When a natural disaster destroys or seriously damages your home and your insurance policy doesn't provide all the financial assistance you need, where can you turn for help? Four government programs offer rebuilding assistance: the 203(h) loan, 203(k) loan, SBA loans and the Individuals and Households program. This article will explore the types of repairs these loans can fund, their eligibility requirements and how to apply.

203(h) Loans
If you've lost your home and want to rebuild or purchase a different one, take a look at the 203(h) loan. This FHA-insured mortgage can be used to rebuild destroyed or severely damaged homes or to purchase a different home. To qualify, your home be damaged to the point of requiring reconstruction or replacement and be located in a presidentially designated disaster area. You must apply to an FHA-approved lender within a year of the president's disaster declaration.

203(h) loans can be used only for single-family primary residences, but they do allow for 100% financing. If you're using the loan to buy a different home and not to rebuild your damaged home, you're allowed to receive up to 6% of the purchase price from the seller to put toward your closing costs and prepaid expenses (homeowners insurance and property taxes).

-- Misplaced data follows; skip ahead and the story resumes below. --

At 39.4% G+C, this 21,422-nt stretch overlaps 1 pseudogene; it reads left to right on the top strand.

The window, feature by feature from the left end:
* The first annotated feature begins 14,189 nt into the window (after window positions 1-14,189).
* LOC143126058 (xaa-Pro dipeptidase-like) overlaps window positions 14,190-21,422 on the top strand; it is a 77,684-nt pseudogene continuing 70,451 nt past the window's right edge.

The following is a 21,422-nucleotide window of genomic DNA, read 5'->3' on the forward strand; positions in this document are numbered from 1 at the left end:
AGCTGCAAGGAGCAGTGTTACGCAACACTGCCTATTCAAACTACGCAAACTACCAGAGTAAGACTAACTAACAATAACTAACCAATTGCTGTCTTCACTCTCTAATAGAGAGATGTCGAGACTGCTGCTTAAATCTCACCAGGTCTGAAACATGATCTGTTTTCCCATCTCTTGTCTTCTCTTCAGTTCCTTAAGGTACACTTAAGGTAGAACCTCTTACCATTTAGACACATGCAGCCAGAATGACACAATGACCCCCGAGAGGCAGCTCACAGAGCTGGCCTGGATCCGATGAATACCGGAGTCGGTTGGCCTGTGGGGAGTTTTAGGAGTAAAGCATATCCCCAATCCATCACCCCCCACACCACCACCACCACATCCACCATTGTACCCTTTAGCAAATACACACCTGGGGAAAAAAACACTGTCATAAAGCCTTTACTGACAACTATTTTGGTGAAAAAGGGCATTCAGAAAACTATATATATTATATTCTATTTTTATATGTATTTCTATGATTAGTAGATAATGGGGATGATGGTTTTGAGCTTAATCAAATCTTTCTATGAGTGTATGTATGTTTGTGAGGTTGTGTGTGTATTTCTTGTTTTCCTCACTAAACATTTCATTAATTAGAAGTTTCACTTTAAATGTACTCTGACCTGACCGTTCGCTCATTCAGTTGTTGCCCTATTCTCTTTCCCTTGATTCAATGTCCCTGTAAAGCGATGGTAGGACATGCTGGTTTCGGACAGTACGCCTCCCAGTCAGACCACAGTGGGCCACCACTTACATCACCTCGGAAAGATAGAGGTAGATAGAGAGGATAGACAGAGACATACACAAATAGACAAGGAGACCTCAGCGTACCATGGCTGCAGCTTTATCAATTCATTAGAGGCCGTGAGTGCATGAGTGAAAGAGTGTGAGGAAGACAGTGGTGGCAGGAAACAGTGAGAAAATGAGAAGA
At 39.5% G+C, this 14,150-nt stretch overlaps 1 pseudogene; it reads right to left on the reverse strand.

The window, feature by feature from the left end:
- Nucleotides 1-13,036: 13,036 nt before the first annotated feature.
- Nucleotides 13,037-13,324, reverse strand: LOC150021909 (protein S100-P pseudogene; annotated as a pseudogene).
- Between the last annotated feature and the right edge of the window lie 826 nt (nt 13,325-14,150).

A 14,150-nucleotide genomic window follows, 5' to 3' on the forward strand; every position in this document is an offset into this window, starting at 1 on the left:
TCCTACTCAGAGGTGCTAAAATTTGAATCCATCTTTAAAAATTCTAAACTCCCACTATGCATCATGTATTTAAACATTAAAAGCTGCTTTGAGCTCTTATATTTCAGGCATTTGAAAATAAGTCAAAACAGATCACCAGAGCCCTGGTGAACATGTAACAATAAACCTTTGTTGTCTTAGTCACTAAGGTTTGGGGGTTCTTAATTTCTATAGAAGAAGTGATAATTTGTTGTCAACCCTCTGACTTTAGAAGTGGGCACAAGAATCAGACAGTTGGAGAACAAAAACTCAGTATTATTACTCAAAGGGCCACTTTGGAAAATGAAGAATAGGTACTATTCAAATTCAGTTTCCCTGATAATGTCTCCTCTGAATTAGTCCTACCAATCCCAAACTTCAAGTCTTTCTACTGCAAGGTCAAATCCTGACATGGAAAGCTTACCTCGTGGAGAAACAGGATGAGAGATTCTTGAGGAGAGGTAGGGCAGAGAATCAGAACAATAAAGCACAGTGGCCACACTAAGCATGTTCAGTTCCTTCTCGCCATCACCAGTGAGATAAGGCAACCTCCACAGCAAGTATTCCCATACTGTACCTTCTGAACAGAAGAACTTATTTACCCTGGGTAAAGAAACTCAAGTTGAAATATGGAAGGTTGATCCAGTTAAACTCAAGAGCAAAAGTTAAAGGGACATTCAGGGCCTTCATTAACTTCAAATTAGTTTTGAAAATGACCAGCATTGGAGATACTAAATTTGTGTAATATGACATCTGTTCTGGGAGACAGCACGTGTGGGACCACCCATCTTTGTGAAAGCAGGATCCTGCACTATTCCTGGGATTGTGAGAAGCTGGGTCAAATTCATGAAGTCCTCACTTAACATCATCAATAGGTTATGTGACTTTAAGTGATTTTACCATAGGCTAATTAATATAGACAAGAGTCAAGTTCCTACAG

A drawback is that you'll pay both an up-front mortgage insurance premium and monthly mortgage insurance premiums. Only the up-front premium can be financed and the loan amount cannot exceed the FHA's limits for your area.

203(k) Loans
The FHA 203(k) loan was designed for individuals looking to rehabilitate or repair a damaged home intended to be the person's primary residence. These loans are often used to fix up damaged foreclosures and other run-down homes. They can also be used to repair homes damaged by severe weather events and other natural disasters. If you don't have enough money to repair your disaster-damaged home, you can get the money by refinancing with a 203(k) loan.